Paint was thrown at the walls of this concrete music, drama and dance school in eastern France by Dominique Coulon & Associés, creating a veined pattern based on the paintings of abstract artist Jackson Pollock (+ slideshow).
The Strasbourg firm headed up by architect Dominique Coulon designed the Henri Dutilleux Conservatoire of Music, Dance and Dramatic Arts for a plot on the edge of the city of Belfort – creating a boundary between the built-up area and a wood.
The school is described by the architects as an "almost opaque mass of grey concrete", which is made up from a series of volumes that are decorated with deep blue veins of paint.
The paintwork was carried out by artists Max Coulon and Gabriel Khokha, who practiced their technique on buildings awaiting demolition and created their own paintbrushes to achieve the particular finish. The pair worked together from a mobile cradle to throw paint at the walls of the building.
Their technique is based on the action paintings of American abstract expressionist Jackson Pollock, who created works by pouring and dripping paint on canvas.
"The drip painting was inspired by the work of Jackson Pollock," Coulon told Dezeen. "What we wanted to achieve for the conservatoire was a skin or a texture reminiscent of the lines in plants and marbling on stone."
"The process used two shades of blue; when these are added to the grey of the concrete, an effect of depth is produced," he added. "Light catches on the splashes of paint; the facade takes on an iridescent appearance and comes alive."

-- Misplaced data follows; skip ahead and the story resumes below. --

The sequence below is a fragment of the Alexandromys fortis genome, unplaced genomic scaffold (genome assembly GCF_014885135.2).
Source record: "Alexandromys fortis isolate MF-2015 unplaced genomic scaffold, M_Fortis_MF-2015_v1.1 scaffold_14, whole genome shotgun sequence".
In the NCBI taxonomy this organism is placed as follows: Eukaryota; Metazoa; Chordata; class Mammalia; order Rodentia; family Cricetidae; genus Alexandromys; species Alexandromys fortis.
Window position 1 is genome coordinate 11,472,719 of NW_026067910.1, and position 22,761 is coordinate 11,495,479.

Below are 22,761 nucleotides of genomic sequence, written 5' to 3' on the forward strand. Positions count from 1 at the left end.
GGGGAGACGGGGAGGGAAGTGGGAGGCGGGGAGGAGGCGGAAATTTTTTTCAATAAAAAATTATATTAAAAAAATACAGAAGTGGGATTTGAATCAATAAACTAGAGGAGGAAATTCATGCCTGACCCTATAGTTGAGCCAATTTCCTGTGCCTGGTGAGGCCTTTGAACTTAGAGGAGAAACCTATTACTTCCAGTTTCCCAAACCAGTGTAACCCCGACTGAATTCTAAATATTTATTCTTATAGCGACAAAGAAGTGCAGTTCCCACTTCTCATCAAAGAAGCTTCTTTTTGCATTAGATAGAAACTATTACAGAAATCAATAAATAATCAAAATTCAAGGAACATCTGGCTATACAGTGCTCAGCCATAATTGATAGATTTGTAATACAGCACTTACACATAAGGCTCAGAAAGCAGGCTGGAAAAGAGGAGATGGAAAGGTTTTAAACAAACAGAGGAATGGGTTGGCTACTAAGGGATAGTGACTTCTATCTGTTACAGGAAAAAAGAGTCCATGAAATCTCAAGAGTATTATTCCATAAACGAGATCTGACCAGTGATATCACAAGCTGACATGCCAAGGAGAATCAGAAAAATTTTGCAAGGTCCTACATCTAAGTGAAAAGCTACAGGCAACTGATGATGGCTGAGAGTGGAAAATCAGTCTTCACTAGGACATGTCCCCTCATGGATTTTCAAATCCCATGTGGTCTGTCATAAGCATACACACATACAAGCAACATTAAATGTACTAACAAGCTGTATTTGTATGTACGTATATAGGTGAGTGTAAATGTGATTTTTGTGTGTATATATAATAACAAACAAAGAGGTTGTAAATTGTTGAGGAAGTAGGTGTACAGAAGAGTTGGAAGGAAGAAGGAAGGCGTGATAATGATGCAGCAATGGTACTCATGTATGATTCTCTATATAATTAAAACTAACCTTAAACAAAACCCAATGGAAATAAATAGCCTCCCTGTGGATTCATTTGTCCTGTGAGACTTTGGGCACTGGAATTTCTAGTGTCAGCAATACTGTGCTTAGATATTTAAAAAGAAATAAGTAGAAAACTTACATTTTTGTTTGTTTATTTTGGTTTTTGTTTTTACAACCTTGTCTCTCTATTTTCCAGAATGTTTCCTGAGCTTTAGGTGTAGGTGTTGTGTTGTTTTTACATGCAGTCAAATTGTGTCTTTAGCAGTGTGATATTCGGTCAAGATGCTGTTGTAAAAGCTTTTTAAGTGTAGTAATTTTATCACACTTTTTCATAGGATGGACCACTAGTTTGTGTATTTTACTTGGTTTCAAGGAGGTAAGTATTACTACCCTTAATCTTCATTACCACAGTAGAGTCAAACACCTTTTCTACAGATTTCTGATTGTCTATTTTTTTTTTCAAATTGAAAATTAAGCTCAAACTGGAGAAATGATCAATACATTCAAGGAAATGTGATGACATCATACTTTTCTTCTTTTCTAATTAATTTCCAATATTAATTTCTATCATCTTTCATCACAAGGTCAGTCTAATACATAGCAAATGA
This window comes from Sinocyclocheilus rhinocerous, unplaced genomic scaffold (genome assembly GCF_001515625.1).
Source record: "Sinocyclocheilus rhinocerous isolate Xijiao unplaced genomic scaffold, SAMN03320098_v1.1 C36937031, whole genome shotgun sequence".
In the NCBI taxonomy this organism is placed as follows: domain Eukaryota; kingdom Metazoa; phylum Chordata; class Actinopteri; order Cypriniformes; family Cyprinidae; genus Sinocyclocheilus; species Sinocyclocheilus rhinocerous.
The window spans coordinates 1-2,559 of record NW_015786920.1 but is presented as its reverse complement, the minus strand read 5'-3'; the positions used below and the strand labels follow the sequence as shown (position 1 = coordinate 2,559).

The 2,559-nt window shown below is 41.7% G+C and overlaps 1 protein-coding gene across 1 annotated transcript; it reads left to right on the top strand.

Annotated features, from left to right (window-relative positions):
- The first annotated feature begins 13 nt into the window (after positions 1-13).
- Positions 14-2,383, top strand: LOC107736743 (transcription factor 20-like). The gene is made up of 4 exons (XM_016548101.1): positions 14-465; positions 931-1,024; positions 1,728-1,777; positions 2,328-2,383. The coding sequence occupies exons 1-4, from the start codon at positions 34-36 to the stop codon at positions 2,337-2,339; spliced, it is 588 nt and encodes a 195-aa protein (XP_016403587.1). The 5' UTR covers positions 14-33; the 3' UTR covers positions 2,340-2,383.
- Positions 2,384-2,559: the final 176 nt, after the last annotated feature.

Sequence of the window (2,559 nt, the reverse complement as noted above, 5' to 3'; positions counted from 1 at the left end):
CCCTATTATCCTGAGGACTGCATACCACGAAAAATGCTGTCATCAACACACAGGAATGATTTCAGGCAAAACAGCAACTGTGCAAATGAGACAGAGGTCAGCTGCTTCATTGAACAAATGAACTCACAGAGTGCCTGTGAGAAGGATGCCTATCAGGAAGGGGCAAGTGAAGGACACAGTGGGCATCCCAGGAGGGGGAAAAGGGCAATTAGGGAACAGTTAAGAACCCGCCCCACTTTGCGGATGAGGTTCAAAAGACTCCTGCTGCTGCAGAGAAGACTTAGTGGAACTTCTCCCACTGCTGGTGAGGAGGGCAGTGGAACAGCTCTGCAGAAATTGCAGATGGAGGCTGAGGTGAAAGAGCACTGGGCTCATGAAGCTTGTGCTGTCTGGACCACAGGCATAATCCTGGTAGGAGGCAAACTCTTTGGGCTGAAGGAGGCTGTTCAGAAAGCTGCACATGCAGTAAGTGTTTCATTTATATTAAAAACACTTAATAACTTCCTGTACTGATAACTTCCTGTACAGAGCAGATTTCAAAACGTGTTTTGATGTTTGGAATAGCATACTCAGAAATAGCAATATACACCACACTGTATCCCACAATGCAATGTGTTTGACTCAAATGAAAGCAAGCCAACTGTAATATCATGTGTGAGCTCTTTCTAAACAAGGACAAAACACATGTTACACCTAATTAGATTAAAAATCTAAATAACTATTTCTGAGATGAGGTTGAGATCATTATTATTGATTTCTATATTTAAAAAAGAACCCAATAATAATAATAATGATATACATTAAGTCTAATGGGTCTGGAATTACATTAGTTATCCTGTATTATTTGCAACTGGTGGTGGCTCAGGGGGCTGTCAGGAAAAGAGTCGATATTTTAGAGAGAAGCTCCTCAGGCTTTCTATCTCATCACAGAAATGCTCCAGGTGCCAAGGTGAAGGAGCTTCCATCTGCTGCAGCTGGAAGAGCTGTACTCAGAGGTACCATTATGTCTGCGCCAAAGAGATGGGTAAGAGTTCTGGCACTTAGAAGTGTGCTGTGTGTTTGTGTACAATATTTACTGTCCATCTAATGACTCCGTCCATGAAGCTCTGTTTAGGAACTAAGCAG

The dark-on-light theme is reversed in an internal courtyard, where dark walls are splattered with light-coloured paint.
"The central patio is the darkest area," said the studio. "Its colour and its negative drip design reverse the codes of the outer envelope. It is the ultimate expression of density."
The building is formed of a series of concrete volumes that define different areas of the school for rehearsing and performing.
A large glass-fronted concrete volume containing the dance studio protrudes from the upper floor.
Its glass wall faces towards a statue of a lion carved by Statue of Liberty sculptor Frédéric Bartholdi, which was constructed in 1879 as a symbol of resistance to the enemy.
Strips of glazing on the lower floor and rows of smaller windows with angled frames offer views out towards the city.
Inside, a large entrance hall with raw concrete walls leads to a collection of classrooms, studios and rehearsal rooms. Each of the practice rooms has acoustics tailored to one specific instrument.
The building also contains two large auditoriums, a theatre, library and the school's administration offices.
Photography is by Eugeni Pons.
Architect: Dominique Coulon & Associés – Dominique Coulon, Steve Letho Duclos
Architects assistants: Guillaume Wittmann, Lukas Unbekandt
Client: Communauté d'Agglomération Belfortaine
Construction site supervision: Steve Letho Duclos, Lukas Unbekandt
Structural engineer: Batiserf Ingénierie
Electrical engineer: BEE.FL
Mechanical plumbing engineer: Solares Bauen
Cost estimator: E3 économie
Acoustics: Euro Sound Project
Construction: Eurovia, Albizzati Père & Fils, Soprema, Antonietti, Hunsinger, Curti, Negro Pere et Fils, STTS Tennis et sols, Mirolo Pere et Fils, Floorcolor, Petracca, De Stefano, EIMI, Beyler, Zanelec, Pole bâtiment, Schindler